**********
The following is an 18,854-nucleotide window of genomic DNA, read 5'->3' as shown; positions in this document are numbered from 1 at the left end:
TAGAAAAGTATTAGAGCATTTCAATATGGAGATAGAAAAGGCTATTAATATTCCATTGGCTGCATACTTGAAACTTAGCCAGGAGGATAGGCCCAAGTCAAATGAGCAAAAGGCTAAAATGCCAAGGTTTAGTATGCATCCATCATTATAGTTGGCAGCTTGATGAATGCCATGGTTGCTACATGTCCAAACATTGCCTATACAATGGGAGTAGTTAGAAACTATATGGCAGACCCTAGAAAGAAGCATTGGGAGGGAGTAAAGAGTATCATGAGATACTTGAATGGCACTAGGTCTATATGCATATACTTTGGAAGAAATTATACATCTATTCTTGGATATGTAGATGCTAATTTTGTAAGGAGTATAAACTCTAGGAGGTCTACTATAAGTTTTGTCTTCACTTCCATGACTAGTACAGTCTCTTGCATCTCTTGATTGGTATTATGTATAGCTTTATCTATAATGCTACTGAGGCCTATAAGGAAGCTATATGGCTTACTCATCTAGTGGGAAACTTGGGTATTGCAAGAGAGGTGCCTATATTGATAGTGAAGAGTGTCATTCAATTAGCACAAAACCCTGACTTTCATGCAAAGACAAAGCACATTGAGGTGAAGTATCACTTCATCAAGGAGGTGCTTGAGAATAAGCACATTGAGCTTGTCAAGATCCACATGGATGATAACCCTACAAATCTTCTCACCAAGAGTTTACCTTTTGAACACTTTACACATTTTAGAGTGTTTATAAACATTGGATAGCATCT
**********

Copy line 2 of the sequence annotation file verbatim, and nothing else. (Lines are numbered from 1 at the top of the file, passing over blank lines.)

TAGAAAAGTATTAGAGCATTTCAATATGGAGATAGAAAAGGCTATTAATATTCCATTGGCTGCATACTTGAAACTTAGCCAGGAGGATAGGCCCAAGTCAAATGAGCAAAAGGCTAAAATGCCAAGGTTTAGTATGCATCCATCATTATAGTTGGCAGCTTGATGAATGCCATGGTTGCTACATGTCCAAACATTGCCTATACAATGGGAGTAGTTAGAAACTATATGGCAGACCCTAGAAAGAAGCATTGGGAGGGAGTAAAGAGTATCATGAGATACTTGAATGGCACTAGGTCTATATGCATATACTTTGGAAGAAATTATACATCTATTCTTGGATATGTAGATGCTAATTTTGTAAGGAGTATAAACTCTAGGAGGTCTACTATAAGTTTTGTCTTCACTTCCATGACTAGTACAGTCTCTTGCATCTCTTGATTGGTATTATGTATAGCTTTATCTATAATGCTACTGAGGCCTATAAGGAAGCTATATGGCTTACTCATCTAGTGGGAAACTTGGGTATTGCAAGAGAGGTGCCTATATTGATAGTGAAGAGTGTCATTCAATTAGCACAAAACCCTGACTTTCATGCAAAGACAAAGCACATTGAGGTGAAGTATCACTTCATCAAGGAGGTGCTTGAGAATAAGCACATTGAGCTTGTCAAGATCCACATGGATGATAACCCTACAAATCTTCTCACCAAGAGTTTACCTTTTGAACACTTTACACATTTTAGAGTGTTTATAAACATTGGATAGCATCT